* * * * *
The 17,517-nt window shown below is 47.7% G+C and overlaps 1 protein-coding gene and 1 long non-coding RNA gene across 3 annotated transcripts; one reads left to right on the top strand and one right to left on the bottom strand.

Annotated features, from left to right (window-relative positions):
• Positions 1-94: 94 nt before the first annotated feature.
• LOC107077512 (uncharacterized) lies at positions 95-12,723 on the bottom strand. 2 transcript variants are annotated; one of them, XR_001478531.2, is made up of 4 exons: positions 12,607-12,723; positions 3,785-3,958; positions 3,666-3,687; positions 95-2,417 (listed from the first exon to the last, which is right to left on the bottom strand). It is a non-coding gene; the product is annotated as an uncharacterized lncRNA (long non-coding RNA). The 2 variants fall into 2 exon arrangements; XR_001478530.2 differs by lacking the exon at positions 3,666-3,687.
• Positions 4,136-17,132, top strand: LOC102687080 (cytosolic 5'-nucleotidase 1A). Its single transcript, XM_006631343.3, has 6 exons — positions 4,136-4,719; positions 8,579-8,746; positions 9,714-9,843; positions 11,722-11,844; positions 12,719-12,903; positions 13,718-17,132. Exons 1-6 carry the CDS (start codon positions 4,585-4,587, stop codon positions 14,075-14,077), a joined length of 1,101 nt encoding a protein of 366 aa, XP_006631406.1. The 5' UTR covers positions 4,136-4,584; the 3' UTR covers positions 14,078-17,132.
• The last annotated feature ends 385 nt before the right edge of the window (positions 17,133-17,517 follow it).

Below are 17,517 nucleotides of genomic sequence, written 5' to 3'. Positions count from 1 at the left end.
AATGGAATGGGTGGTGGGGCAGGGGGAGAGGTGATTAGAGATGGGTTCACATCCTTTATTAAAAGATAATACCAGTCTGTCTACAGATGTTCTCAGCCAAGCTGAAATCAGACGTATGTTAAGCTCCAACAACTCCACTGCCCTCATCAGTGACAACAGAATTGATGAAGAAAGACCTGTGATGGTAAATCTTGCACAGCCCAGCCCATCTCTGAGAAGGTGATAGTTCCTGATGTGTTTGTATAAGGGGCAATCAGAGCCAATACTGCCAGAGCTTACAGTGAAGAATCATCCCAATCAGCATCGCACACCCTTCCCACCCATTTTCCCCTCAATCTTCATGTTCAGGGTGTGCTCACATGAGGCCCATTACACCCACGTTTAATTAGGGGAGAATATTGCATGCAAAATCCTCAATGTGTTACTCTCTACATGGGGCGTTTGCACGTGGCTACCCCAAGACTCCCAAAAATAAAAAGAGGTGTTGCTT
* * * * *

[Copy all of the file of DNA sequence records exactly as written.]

The 17,517-nt window shown below is 47.7% G+C and overlaps 1 protein-coding gene and 1 long non-coding RNA gene across 3 annotated transcripts; one reads left to right on the top strand and one right to left on the bottom strand.

Annotated features, from left to right (window-relative positions):
• Positions 1-94: 94 nt before the first annotated feature.
• LOC107077512 (uncharacterized) lies at positions 95-12,723 on the bottom strand. 2 transcript variants are annotated; one of them, XR_001478531.2, is made up of 4 exons: positions 12,607-12,723; positions 3,785-3,958; positions 3,666-3,687; positions 95-2,417 (listed from the first exon to the last, which is right to left on the bottom strand). It is a non-coding gene; the product is annotated as an uncharacterized lncRNA (long non-coding RNA). The 2 variants fall into 2 exon arrangements; XR_001478530.2 differs by lacking the exon at positions 3,666-3,687.
• Positions 4,136-17,132, top strand: LOC102687080 (cytosolic 5'-nucleotidase 1A). Its single transcript, XM_006631343.3, has 6 exons — positions 4,136-4,719; positions 8,579-8,746; positions 9,714-9,843; positions 11,722-11,844; positions 12,719-12,903; positions 13,718-17,132. Exons 1-6 carry the CDS (start codon positions 4,585-4,587, stop codon positions 14,075-14,077), a joined length of 1,101 nt encoding a protein of 366 aa, XP_006631406.1. The 5' UTR covers positions 4,136-4,584; the 3' UTR covers positions 14,078-17,132.
• The last annotated feature ends 385 nt before the right edge of the window (positions 17,133-17,517 follow it).

Below are 17,517 nucleotides of genomic sequence, written 5' to 3'. Positions count from 1 at the left end.
AATGGAATGGGTGGTGGGGCAGGGGGAGAGGTGATTAGAGATGGGTTCACATCCTTTATTAAAAGATAATACCAGTCTGTCTACAGATGTTCTCAGCCAAGCTGAAATCAGACGTATGTTAAGCTCCAACAACTCCACTGCCCTCATCAGTGACAACAGAATTGATGAAGAAAGACCTGTGATGGTAAATCTTGCACAGCCCAGCCCATCTCTGAGAAGGTGATAGTTCCTGATGTGTTTGTATAAGGGGCAATCAGAGCCAATACTGCCAGAGCTTACAGTGAAGAATCATCCCAATCAGCATCGCACACCCTTCCCACCCATTTTCCCCTCAATCTTCATGTTCAGGGTGTGCTCACATGAGGCCCATTACACCCACGTTTAATTAGGGGAGAATATTGCATGCAAAATCCTCAATGTGTTACTCTCTACATGGGGCGTTTGCACGTGGCTACCCCAAGACTCCCAAAAATAAAAAGAGGTGTTGCTT